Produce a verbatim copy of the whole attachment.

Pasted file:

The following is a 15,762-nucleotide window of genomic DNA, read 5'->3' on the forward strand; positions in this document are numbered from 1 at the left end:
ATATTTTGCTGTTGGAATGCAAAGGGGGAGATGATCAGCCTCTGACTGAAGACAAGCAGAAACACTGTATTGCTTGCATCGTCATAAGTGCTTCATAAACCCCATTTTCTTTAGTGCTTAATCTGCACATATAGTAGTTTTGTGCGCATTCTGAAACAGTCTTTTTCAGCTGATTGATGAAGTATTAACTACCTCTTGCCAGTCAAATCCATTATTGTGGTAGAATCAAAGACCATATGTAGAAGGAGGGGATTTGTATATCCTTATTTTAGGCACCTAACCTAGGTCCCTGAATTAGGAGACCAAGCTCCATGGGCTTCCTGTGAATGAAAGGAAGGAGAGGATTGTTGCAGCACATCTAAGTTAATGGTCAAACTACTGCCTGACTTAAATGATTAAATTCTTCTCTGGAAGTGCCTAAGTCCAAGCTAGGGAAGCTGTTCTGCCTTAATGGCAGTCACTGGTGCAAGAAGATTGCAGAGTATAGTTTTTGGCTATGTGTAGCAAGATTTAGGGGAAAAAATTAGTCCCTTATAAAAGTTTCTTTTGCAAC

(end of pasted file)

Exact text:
The following is a 15,762-nucleotide window of genomic DNA, read 5'->3' on the forward strand; positions in this document are numbered from 1 at the left end:
ATATTTTGCTGTTGGAATGCAAAGGGGGAGATGATCAGCCTCTGACTGAAGACAAGCAGAAACACTGTATTGCTTGCATCGTCATAAGTGCTTCATAAACCCCATTTTCTTTAGTGCTTAATCTGCACATATAGTAGTTTTGTGCGCATTCTGAAACAGTCTTTTTCAGCTGATTGATGAAGTATTAACTACCTCTTGCCAGTCAAATCCATTATTGTGGTAGAATCAAAGACCATATGTAGAAGGAGGGGATTTGTATATCCTTATTTTAGGCACCTAACCTAGGTCCCTGAATTAGGAGACCAAGCTCCATGGGCTTCCTGTGAATGAAAGGAAGGAGAGGATTGTTGCAGCACATCTAAGTTAATGGTCAAACTACTGCCTGACTTAAATGATTAAATTCTTCTCTGGAAGTGCCTAAGTCCAAGCTAGGGAAGCTGTTCTGCCTTAATGGCAGTCACTGGTGCAAGAAGATTGCAGAGTATAGTTTTTGGCTATGTGTAGCAAGATTTAGGGGAAAAAATTAGTCCCTTATAAAAGTTTCTTTTGCAAC